Today, a half mile section of the old Richmond – Ashland Trolley line has been dedicated as greenway to preserve this unique and interesting part of our local history. The Ashland Trolley Line Park trail is an easy 0.5 mile walk (1 mile round trip) along a very straight & level path. The Richmond Audubon Society has a checklist of 76 different species of birds that have been seen on this trail. You can see the check list here. Enjoy the history, the birds, and your walk.
“ Rails in Richmond” by Carlton Norris McKenney (This is a great place to start if you’d like more information and pictures of the trolley. The book is about streetcars in Richmond, and there’s a whole chapter on the Richmond – Ashland trolley line. The Hanover and Ashland branches of Pamunkey Library have copies of the book.)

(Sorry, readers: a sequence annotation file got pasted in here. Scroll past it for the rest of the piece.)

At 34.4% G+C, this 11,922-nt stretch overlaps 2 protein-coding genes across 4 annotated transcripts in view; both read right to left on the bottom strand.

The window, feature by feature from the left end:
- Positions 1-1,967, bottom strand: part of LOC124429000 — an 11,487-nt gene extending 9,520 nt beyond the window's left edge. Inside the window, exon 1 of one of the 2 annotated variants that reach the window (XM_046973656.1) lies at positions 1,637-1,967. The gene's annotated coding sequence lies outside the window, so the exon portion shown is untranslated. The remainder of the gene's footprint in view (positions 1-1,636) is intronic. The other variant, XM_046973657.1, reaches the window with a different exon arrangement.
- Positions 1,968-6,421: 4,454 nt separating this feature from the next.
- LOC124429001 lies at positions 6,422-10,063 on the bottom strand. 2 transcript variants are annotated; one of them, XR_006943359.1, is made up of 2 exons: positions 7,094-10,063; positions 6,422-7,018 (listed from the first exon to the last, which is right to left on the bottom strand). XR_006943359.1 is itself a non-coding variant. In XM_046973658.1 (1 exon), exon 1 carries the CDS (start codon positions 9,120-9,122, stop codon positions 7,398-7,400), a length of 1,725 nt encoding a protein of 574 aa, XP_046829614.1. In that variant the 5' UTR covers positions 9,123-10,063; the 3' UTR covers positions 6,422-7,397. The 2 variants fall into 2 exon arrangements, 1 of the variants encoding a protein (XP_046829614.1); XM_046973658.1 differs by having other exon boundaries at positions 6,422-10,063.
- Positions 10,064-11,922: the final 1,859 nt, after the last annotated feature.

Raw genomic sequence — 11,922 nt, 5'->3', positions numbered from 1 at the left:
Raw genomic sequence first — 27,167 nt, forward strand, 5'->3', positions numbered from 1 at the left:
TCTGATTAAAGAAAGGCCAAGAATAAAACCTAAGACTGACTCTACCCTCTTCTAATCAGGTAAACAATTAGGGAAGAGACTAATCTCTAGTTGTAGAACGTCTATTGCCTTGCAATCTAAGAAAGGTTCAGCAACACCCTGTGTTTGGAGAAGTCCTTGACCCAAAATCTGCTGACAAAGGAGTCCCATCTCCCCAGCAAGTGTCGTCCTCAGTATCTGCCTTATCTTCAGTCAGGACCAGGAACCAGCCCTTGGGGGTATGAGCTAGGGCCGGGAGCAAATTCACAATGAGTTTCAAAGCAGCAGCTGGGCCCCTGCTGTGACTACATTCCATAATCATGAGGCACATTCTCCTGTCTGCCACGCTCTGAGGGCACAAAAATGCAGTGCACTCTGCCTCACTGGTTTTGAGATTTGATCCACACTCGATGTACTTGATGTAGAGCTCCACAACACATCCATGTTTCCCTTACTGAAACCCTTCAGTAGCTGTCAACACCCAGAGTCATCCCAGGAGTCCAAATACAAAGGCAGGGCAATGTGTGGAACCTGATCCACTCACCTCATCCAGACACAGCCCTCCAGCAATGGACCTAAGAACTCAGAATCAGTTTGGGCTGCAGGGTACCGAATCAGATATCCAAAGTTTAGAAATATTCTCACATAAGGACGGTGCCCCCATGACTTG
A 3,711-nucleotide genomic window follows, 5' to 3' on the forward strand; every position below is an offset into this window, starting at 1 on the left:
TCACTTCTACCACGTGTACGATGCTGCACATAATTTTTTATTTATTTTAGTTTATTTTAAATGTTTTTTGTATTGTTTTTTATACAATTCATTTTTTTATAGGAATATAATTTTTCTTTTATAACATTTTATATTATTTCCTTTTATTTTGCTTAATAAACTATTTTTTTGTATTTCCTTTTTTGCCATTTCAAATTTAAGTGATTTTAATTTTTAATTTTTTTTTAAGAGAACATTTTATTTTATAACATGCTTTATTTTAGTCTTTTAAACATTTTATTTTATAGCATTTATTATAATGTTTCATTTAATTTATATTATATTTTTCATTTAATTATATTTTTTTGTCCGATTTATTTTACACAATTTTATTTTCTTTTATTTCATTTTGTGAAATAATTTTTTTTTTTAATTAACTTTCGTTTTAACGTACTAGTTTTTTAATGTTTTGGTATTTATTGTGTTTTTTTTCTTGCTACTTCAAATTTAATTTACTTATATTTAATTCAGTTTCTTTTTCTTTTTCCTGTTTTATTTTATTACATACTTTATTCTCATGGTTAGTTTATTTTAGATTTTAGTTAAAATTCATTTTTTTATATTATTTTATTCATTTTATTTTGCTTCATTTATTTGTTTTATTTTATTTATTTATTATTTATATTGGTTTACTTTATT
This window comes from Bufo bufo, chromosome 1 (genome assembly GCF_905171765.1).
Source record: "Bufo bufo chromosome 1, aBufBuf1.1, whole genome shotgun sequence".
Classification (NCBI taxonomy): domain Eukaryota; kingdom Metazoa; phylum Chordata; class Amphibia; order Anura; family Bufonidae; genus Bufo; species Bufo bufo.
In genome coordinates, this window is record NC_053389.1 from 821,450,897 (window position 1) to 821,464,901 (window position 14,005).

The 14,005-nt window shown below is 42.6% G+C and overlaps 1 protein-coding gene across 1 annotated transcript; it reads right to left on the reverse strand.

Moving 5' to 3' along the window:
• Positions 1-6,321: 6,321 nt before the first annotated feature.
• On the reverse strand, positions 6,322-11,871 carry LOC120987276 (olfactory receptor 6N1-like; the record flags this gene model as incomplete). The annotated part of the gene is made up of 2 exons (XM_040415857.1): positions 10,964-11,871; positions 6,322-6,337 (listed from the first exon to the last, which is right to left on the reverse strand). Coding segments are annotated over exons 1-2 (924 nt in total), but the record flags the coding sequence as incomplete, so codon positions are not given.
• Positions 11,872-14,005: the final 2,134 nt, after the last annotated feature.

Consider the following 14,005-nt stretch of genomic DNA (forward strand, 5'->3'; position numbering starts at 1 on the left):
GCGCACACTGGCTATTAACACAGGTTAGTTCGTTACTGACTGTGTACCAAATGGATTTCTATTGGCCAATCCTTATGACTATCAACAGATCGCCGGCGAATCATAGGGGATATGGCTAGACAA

“Ashland, Ashland: The Story of a Turn of the Century Railroad Town” by Rosanne Groat Shalf
Richmond - The Alumni Magazine
Laburnum Park Historic District
National Register of Historical Places
Richmond Then & Now
Historic Richmond (A Look at the Richmond of Yesterday)
Ashland By Pale Paige Talley